When filming with a drone, you can sometimes see things that aren’t as obvious as when you’re down on the ground – or in the ocean. This is what recently happened in Australia when a drone operator filmed a close encounter between a surfer and a shark. Thanks to the drone footage, the pilot was able to warn the surfer so he could safely return to the shore.
The outbreak and spread of the Coronavirus had us all concerned, and the city of Wuhan is where it all began. Its citizens have been living in a government lockdown since 23 January, and the city streets look almost deserted. News agency AFP recently shared a drone video of Wuhan showing what it looks like when an 11-million people city turns into a ghost town.
I was hired for this project in November of 2018 by Dovetail to capture the St. Louis Gateway Arch with a drone. We started the paperwork in January of 2019. It began with getting approval from the Gateway Arch National Park. This wasn’t too difficult since they were the ones needing the photos and video, but they wouldn’t give the final paperwork until we got airspace approval from the FAA.
FPV filming pilot from Sweden, Viggo Koch, recently took his drone to the Liseberg amusement park in Gothenburg. He followed the HELIX rollercoaster and thanks to some mad piloting skills, he shot footage that might make you a bit dizzy, but it will also make you go for a ride right now!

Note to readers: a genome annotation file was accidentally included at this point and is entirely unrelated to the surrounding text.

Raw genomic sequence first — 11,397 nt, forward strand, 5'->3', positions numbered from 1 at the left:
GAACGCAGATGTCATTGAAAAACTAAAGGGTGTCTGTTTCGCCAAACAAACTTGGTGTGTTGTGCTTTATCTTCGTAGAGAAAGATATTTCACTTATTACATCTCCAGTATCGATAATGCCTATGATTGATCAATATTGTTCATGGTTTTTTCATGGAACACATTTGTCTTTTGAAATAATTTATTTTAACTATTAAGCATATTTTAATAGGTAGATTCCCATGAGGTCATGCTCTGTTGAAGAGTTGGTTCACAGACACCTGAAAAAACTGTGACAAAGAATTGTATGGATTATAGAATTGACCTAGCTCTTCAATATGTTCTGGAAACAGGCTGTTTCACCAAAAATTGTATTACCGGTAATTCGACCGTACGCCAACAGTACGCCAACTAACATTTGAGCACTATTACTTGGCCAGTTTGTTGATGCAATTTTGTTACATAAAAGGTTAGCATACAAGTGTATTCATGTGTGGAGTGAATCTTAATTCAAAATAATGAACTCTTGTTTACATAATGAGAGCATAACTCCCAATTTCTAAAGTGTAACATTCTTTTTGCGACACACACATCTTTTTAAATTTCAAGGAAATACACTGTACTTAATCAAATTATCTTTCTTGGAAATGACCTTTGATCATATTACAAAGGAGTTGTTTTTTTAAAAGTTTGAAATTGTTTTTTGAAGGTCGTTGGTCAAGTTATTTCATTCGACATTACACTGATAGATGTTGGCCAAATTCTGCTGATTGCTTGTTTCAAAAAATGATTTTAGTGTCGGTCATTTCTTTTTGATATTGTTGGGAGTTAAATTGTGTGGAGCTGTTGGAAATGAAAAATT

Drones have become widespread in photography and filmmaking, and their applications keep growing. Researchers at UC Berkeley’s High Performance Robotics Laboratory (HiPeRLab) have created a drone that shrinks mid-flight so it can squeeze through small spaces.
These days, drone videos have all become a bit… samey. But that’s largely because most people shooting drone videos are all using the same drones. The vast majority of which are made by DJI. DJI makes some fantastic drones, capable of shooting some incredible video. But they’re too “safe”. Designed to be stable, steady, predictable, and easy.
But what happens when you take away that safety? That stability? That predictability? Well, that’s when you’re really forced to learn how to fly.
Nature can often present us with some rather wonderful and rare sights. Sights such as spinning ice circles in slow-moving rivers. One particularly giant and impressive example popped up in the Presumpscot River in Westbrook, Maine recently.
Drones are no stranger to the articles on this website, so a movie that features a drone it’s pretty relevant, right? Well… I don’t even know what to say about this one. Unless this is supposed to be a comedy, and I genuinely can’t tell from the trailer, I cannot think of a dumber idea for a movie than this.
So, it’s like Child’s Play? But Chucky’s a drone? Yes, folks, that’s basically the plot of “The Drone”. “A serial killer transfers his consciousness into a consumer drone”, the trailer description says. In this case, some model of DJI Phantom.
When you first get a drone, every single video you shoot looks amazing. At least to you, the person who made it. Because you made it. But after a while, when the initial buzz has worn off, you look at your footage and perhaps feel a little deflated. It wasn’t as good as you remembered it being. So, you need to push yourself. Use drones in a more interesting way. Use them to tell a story.
In this video, Dirk Dallas of From Where I Drone walks us through five cinematic drone techniques. Each can be used to help tell a different part of your story and connect with the viewer in a different way. And, they’re visually impressive manoeuvres, too.